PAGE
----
4. Face-Changing Opera
Sichuan Opera is uniquely characterized by its close relationship to circus acting, combining acrobats, magicians, fire spitters and clowns. However, Chengdu adds another element to this already dramatic style of performance – face changing. Face changing, or bianlian, has its origins over 300 years ago during the Qing Dynasty and its precise techniques are another secret of Chengdu. Modern day performers use full-face painted silk masks, which can be worn in layers of as many as twenty-four. The most skilled ‘face changers’ can change about 10 masks in 20 seconds. However, these magical performances also benefit from the fact that they follow the story-telling traditions of the Beijing Opera and the shows have a long history and meaning in Chinese culture. It is easy to get absorbed in an opera display whilst enjoying a cup of green tea and a mouth-watering Hot Pot in one of Chengdu’s famous Teahouses. Just another unique reason to visit this city.
5. The Temple House
Walk through a historic courtyard of the Qing dynasty and enter in to a stylish, contemporary and what can only be described as ‘cool’ hotel lobby. If Chengdu blends traditional and modern then The Temple House, third for The House Collective, is an impeccable reflection of this infusion. Guests can’t help but feel as if they are the coolest resident in town staying at this new property. Service is spotless, design is chic and cocktails are enticing. You might have to summon some will power to leave this “Temple’s” bubble and discover the other allures of Chengdu…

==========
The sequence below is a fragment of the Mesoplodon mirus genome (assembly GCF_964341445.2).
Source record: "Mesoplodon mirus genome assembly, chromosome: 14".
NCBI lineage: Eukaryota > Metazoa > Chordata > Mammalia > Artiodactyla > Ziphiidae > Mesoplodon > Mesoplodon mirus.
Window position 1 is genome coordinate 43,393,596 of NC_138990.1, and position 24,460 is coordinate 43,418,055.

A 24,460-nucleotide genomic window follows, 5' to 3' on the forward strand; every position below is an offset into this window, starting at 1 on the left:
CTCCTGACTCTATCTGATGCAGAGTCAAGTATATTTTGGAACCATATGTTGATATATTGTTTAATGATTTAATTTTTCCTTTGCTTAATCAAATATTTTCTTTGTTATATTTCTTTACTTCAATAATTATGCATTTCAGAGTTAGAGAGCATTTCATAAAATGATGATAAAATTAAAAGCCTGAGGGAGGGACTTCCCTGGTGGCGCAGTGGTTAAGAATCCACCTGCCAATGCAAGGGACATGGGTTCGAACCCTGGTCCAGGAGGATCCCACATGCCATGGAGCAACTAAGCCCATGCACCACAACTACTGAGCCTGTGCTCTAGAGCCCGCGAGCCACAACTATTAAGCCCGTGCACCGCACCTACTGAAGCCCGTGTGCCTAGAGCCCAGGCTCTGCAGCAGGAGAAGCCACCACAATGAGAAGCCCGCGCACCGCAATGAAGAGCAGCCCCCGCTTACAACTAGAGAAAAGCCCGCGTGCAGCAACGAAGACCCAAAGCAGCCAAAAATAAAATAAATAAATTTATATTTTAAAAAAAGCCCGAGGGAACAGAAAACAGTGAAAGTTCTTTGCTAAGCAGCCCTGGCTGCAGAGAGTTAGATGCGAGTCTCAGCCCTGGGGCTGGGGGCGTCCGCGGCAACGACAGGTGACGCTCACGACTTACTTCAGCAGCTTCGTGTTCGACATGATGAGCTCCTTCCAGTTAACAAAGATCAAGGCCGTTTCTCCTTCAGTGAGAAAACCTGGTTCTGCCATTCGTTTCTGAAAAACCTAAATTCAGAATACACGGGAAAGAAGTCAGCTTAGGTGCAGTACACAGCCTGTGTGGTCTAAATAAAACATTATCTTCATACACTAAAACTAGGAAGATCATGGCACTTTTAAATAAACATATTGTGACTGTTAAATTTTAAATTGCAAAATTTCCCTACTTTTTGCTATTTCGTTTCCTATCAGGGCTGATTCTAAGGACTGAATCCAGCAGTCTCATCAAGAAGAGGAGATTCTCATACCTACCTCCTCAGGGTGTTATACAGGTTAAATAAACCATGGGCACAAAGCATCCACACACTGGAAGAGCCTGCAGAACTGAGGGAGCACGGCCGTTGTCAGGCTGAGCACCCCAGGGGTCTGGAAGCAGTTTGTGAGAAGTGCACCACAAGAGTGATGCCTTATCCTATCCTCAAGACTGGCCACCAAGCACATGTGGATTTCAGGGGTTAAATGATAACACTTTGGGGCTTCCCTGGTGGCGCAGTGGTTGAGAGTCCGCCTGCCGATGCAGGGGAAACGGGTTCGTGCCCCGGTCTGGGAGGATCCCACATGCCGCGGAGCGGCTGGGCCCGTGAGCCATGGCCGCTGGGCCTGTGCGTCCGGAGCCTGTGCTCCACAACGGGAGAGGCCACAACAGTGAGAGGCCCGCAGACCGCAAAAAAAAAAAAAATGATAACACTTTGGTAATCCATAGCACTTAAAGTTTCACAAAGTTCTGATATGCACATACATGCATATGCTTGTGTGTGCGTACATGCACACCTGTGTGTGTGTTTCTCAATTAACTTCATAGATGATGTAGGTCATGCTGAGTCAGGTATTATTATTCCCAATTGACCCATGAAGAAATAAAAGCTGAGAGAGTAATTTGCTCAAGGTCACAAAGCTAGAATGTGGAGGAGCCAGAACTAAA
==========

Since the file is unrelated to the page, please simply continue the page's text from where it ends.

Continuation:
The best part of all of this is that Chengdu has now become easily accessible to the rest of the world and is a great starting or finishing point for any trip. British Airways launched direct flights between London and Chengdu in 2013, becoming the first to link the British capital with a city in central or western China. Chengdu also plans to play an important role in becoming a gateway between China and Europe, developing transport systems and infrastructure. For example, Chengdu Shuangliu International Airport is the largest hub in central and western China with more than 80 international routes to places as far and wide as Frankfurt, Moscow, San Francisco and Melbourne! A few days spent discovering Chengdu en-route to another destination is also a fantastic option.
This is just the start of what Chengdu has to offer, and I can only see the city adding to its long list of positives in the future. It may not be forefront of people’s radars when it comes to China right now, but this is definitely a city to watch.